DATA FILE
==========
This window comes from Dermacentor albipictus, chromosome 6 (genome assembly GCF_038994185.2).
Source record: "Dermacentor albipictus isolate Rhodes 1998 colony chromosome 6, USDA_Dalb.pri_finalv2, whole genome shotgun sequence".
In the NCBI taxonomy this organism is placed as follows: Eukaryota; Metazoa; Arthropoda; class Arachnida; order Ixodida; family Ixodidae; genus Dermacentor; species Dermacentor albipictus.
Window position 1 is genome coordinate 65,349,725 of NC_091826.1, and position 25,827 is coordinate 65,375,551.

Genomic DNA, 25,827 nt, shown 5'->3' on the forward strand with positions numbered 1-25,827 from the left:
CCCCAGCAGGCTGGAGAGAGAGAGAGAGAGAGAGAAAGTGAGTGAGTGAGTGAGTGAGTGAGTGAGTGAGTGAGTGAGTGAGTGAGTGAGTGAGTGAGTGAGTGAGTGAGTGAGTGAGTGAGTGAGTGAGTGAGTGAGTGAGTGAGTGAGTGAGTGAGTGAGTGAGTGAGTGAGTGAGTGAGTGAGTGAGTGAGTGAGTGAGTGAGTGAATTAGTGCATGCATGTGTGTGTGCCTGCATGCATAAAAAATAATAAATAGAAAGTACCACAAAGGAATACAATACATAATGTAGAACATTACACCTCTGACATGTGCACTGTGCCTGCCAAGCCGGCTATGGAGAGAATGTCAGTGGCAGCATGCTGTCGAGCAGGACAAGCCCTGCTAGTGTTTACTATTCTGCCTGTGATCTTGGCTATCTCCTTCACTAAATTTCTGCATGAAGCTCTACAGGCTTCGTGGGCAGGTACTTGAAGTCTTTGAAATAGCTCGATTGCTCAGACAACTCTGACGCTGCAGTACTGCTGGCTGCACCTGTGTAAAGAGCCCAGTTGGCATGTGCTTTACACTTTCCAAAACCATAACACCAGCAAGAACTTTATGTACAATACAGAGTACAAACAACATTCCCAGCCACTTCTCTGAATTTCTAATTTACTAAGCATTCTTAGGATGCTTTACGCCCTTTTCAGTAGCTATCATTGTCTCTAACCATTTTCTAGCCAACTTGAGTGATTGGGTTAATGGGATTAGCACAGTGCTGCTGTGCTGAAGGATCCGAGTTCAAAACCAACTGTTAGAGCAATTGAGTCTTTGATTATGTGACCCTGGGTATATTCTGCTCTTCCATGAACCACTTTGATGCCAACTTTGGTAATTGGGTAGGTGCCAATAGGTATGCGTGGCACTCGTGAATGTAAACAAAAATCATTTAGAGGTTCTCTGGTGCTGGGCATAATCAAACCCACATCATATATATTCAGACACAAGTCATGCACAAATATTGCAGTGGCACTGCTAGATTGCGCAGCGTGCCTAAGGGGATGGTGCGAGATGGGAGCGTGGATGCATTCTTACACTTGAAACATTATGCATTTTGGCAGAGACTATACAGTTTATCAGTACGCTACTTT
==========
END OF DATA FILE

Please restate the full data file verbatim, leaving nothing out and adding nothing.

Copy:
This window comes from Dermacentor albipictus, chromosome 6 (genome assembly GCF_038994185.2).
Source record: "Dermacentor albipictus isolate Rhodes 1998 colony chromosome 6, USDA_Dalb.pri_finalv2, whole genome shotgun sequence".
In the NCBI taxonomy this organism is placed as follows: Eukaryota; Metazoa; Arthropoda; class Arachnida; order Ixodida; family Ixodidae; genus Dermacentor; species Dermacentor albipictus.
Window position 1 is genome coordinate 65,349,725 of NC_091826.1, and position 25,827 is coordinate 65,375,551.

Genomic DNA, 25,827 nt, shown 5'->3' on the forward strand with positions numbered 1-25,827 from the left:
CCCCAGCAGGCTGGAGAGAGAGAGAGAGAGAGAGAAAGTGAGTGAGTGAGTGAGTGAGTGAGTGAGTGAGTGAGTGAGTGAGTGAGTGAGTGAGTGAGTGAGTGAGTGAGTGAGTGAGTGAGTGAGTGAGTGAGTGAGTGAGTGAGTGAGTGAGTGAGTGAGTGAGTGAGTGAGTGAGTGAGTGAGTGAGTGAGTGAGTGAGTGAGTGAATTAGTGCATGCATGTGTGTGTGCCTGCATGCATAAAAAATAATAAATAGAAAGTACCACAAAGGAATACAATACATAATGTAGAACATTACACCTCTGACATGTGCACTGTGCCTGCCAAGCCGGCTATGGAGAGAATGTCAGTGGCAGCATGCTGTCGAGCAGGACAAGCCCTGCTAGTGTTTACTATTCTGCCTGTGATCTTGGCTATCTCCTTCACTAAATTTCTGCATGAAGCTCTACAGGCTTCGTGGGCAGGTACTTGAAGTCTTTGAAATAGCTCGATTGCTCAGACAACTCTGACGCTGCAGTACTGCTGGCTGCACCTGTGTAAAGAGCCCAGTTGGCATGTGCTTTACACTTTCCAAAACCATAACACCAGCAAGAACTTTATGTACAATACAGAGTACAAACAACATTCCCAGCCACTTCTCTGAATTTCTAATTTACTAAGCATTCTTAGGATGCTTTACGCCCTTTTCAGTAGCTATCATTGTCTCTAACCATTTTCTAGCCAACTTGAGTGATTGGGTTAATGGGATTAGCACAGTGCTGCTGTGCTGAAGGATCCGAGTTCAAAACCAACTGTTAGAGCAATTGAGTCTTTGATTATGTGACCCTGGGTATATTCTGCTCTTCCATGAACCACTTTGATGCCAACTTTGGTAATTGGGTAGGTGCCAATAGGTATGCGTGGCACTCGTGAATGTAAACAAAAATCATTTAGAGGTTCTCTGGTGCTGGGCATAATCAAACCCACATCATATATATTCAGACACAAGTCATGCACAAATATTGCAGTGGCACTGCTAGATTGCGCAGCGTGCCTAAGGGGATGGTGCGAGATGGGAGCGTGGATGCATTCTTACACTTGAAACATTATGCATTTTGGCAGAGACTATACAGTTTATCAGTACGCTACTTT